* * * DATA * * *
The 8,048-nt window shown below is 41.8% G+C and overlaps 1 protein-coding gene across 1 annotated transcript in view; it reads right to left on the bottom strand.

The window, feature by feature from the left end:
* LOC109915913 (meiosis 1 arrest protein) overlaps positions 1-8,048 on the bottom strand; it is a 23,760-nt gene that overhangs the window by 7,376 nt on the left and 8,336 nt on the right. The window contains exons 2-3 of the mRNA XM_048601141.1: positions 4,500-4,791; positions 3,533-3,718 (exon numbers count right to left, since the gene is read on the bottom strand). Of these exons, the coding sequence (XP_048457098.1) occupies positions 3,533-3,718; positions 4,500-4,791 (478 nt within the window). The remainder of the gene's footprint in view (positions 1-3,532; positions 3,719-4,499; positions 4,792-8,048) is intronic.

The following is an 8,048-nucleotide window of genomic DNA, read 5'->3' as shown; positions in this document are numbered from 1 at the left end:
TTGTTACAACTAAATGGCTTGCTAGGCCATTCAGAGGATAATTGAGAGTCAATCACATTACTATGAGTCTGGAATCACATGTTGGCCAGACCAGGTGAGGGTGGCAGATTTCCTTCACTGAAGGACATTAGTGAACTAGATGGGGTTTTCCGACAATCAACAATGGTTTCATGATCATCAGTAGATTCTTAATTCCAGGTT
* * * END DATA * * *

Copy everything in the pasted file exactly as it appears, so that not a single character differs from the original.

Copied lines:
The 8,048-nt window shown below is 41.8% G+C and overlaps 1 protein-coding gene across 1 annotated transcript in view; it reads right to left on the bottom strand.

The window, feature by feature from the left end:
* LOC109915913 (meiosis 1 arrest protein) overlaps positions 1-8,048 on the bottom strand; it is a 23,760-nt gene that overhangs the window by 7,376 nt on the left and 8,336 nt on the right. The window contains exons 2-3 of the mRNA XM_048601141.1: positions 4,500-4,791; positions 3,533-3,718 (exon numbers count right to left, since the gene is read on the bottom strand). Of these exons, the coding sequence (XP_048457098.1) occupies positions 3,533-3,718; positions 4,500-4,791 (478 nt within the window). The remainder of the gene's footprint in view (positions 1-3,532; positions 3,719-4,499; positions 4,792-8,048) is intronic.

The following is an 8,048-nucleotide window of genomic DNA, read 5'->3' as shown; positions in this document are numbered from 1 at the left end:
TTGTTACAACTAAATGGCTTGCTAGGCCATTCAGAGGATAATTGAGAGTCAATCACATTACTATGAGTCTGGAATCACATGTTGGCCAGACCAGGTGAGGGTGGCAGATTTCCTTCACTGAAGGACATTAGTGAACTAGATGGGGTTTTCCGACAATCAACAATGGTTTCATGATCATCAGTAGATTCTTAATTCCAGGTT